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From Maxim Khutornenko <>
Subject Re: aurora watch_secs change
Date Thu, 18 Dec 2014 02:20:52 GMT
Resending as my original post got dropped somehow.

Here is in-person discussion follow up. Participants: Moses, wickman,
kevints, maxim.

The proposal we came up with does not require implementing scheduler
health checks (AURORA-279). The idea is to require the executor to
move a task from STARTING to RUNNING only when its health checks are
satisfied. This will make the updater go faster by relying directly on
RUNNING status update, which is now going to be a true reflection of a
healthy user task. The watch_secs will still be useful for updating
tasks without the health checks enabled.

Below is a high level summary of required changes (incomplete).

- Modify task state machine to treat STARTING as a new active
(non-transient) state
- Modify Preemptor to account for STARTING
- Modify stats and SLA metrics to properly account for STARTING
- Modify scheduler updater to short-circuit watch_secs when health
checks are enabled

- Add max_consecutive_successes setting into HealthCheckConfig [1] to
instruct the executor when to move task into RUNNING.

- Modify state transition logic to rely on health checks (if enabled)
to move the task into RUNNING. Transition from STARTING to RUNNING
immediately if task health checks are disabled.

Open question: with STARTING becoming a non-transient state from the
scheduler standpoint, there is nothing to enforce its exit. This may
be OK as STARTING will effectively be a stable user defined state.
However, this is something we may want to cap to avoid adverse user



[1] -

On Sat, Dec 13, 2014 at 11:06 AM, Nakamura <> wrote:
> Hey,
> Just wanted to make sure my email didn't get lost in the cracks.
> As a reminder, the previous emails in this thread were:
> Bill Farner
> <>
> Brian Wickman
> <>
> Best,
> Moses
> On Thu Dec 04 2014 at 11:14:02 AM Nakamura <> wrote:
>> Hey,
>> Sorry that this is replying to my own email, I didn't realize that I had
>> to subscribe to the dev@aurora listserv to get updates.  This email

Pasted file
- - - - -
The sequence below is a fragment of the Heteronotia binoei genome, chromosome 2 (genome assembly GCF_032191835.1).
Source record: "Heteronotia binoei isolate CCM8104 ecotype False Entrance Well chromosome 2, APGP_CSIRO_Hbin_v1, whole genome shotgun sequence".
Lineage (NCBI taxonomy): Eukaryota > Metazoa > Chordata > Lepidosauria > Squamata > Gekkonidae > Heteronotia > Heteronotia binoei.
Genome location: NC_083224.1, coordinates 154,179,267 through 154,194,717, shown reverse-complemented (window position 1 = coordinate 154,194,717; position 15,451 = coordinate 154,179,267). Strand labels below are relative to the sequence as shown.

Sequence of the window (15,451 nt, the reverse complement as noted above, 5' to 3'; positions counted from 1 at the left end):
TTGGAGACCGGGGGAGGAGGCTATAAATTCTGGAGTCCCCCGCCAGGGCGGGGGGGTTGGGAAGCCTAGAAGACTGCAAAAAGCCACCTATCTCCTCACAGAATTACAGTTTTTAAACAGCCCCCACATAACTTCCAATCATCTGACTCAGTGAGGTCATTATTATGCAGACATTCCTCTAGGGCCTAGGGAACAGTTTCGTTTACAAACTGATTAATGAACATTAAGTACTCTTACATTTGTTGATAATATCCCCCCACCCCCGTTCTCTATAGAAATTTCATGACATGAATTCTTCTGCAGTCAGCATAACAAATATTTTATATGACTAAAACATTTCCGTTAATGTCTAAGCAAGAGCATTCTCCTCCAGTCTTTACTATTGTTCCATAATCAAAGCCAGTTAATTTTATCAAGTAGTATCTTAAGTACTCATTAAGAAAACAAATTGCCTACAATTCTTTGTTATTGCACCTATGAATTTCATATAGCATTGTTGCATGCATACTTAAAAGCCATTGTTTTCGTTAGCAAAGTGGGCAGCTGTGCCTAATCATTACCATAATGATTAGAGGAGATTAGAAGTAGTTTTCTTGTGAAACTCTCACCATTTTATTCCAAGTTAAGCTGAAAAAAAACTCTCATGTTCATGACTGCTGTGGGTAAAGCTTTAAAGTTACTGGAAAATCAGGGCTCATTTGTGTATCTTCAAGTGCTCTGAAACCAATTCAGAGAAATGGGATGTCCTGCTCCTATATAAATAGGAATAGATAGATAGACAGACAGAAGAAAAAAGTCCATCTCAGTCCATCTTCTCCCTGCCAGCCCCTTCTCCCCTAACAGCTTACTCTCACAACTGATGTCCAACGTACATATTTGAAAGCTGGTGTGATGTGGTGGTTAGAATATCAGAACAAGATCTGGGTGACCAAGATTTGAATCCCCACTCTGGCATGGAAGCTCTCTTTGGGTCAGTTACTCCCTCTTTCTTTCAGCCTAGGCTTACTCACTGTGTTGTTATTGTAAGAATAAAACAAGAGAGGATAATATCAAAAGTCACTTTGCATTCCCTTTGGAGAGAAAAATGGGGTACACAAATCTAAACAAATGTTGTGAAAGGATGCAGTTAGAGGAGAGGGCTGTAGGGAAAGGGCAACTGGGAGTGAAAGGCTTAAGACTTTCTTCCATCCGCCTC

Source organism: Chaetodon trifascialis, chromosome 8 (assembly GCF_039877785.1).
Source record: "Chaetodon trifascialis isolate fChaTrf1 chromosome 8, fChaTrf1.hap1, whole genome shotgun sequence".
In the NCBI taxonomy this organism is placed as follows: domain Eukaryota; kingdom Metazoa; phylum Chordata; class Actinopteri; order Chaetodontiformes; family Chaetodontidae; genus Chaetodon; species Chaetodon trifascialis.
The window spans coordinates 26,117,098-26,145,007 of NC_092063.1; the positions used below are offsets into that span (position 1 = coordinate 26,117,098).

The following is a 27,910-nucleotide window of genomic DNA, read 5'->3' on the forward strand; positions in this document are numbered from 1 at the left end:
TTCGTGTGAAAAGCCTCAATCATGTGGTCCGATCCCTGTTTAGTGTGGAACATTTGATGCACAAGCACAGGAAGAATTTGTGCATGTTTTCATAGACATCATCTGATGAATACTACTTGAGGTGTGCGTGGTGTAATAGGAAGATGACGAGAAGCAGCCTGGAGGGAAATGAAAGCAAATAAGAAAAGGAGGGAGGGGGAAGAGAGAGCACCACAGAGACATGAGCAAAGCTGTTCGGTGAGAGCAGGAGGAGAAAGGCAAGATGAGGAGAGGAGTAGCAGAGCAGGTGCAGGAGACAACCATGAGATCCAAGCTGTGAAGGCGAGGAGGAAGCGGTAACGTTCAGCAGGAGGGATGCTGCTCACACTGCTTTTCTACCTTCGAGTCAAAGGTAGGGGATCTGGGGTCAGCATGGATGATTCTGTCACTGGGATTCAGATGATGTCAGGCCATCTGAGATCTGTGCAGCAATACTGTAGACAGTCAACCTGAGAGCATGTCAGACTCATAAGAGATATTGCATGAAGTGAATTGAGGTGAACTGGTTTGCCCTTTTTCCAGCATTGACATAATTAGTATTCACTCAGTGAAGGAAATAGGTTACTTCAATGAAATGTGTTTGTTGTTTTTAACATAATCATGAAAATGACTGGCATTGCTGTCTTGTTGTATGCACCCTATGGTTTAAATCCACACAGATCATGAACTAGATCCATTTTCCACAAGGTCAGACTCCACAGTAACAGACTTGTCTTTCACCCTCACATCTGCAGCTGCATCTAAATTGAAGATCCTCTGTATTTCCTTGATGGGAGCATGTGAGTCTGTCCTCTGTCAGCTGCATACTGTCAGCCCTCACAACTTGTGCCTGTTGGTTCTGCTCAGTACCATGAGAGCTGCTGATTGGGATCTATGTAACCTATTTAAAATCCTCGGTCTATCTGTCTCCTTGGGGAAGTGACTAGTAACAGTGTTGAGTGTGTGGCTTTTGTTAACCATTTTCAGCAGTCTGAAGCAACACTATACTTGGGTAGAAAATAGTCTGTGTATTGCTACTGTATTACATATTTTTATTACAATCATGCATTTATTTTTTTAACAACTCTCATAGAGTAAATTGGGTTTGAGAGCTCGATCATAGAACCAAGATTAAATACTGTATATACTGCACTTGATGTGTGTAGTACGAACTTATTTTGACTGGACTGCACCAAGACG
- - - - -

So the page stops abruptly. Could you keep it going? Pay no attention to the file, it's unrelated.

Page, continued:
>> should really be in response to Brian Wickman's response.
>> Hmm, I don't think only sending the transitions is sufficient though.  My
>> concern is that since sending framework messages isn't reliable, we could
>> end up in a situation where the scheduler perceives the task is healthy
>> even though it's not.
>> 1. scheduler spins up executor
>> 2. executor unhealthy
>> 3. executor transitions to healthy, sends message to scheduler
>> 4. scheduler receives healthy message
>> 5. executor transitions to unhealthy before N healthy messages, sends
>> message to scheduler
>> 6. scheduler does not receive unhealthy message
>> 7. after waiting for N messages * time between messages without a
>> response, it assumes that it has remained healthy and marks it as healthy
>> enough to continue.
>> We can fix this by changing 7 to include the check that's currently
>> included in the watch_secs delayed action.
>> Here is my new proposal for how B should work:
>> Executor sends health transitions as framework messages to the
>> scheduler.  When the scheduler receives a transition to healthiness, it
>> waits for N messages * time between messages, and then sends a request to
>> ask if the executor is still healthy.  If the scheduler never sees a
>> healthy message, it defaults to the old behavior, sending a request at
>> watch_secs. Once the scheduler no longer needs the transitions, it tells
>> the executor to stop sending the messages.
>> Thoughts?  Are there any easy ways I can simplify the design?
>> Best,
>> Moses
>> On Tue Dec 02 2014 at 1:53:24 PM Nakamura <> wrote:
>>> Howdy,
>>> I'm interested in tackling AURORA-894, but I'm not terribly familiar with
>>> aurora, so I'd like some feedback on my design before I go forth.
>>> Bill pointed out that the hard bit would be designing the algorithm so it
>>> doesn't DDoS the scheduler, and I think I have an idea of the possible
>>> design space.  I wanted to know what you thought.
>>> A.  sample the number of health checks, and send them back to the
>>> scheduler.  this is pretty simple, but 99% of the time will be total noise,
>>> since the data isn't generally useful.
>>> B.  the executor sends health checks until it receives an out of band
>>> request from the scheduler not to.  this seems fragile (I'm imagining
>>> mismatched executors/schedulers behaving poorly) but would also probably be
>>> reasonably simple.
>>> C.  a slightly more sophisticated approach might be to tell the executor
>>> how many health checks to look for, so that it could send a status update
>>> back, since status updates have reliable delivery.
>>> D. when the scheduler has finished standing up the executor, it
>>> long-polls, which also takes care of reliable delivery because it's
>>> presumably over TCP and we have total control (not having to go through
>>> mesos).
>>> I'm hesitant to do A, because it's so wasteful.  B sounds fragile, so I
>>> don't want to do that one.  D requires long-polling, which your client may
>>> or may not do well.  I'm leaning toward C.  Do you think that sounds like a
>>> reasonable approach?
>>> Thanks,
>>> Moses

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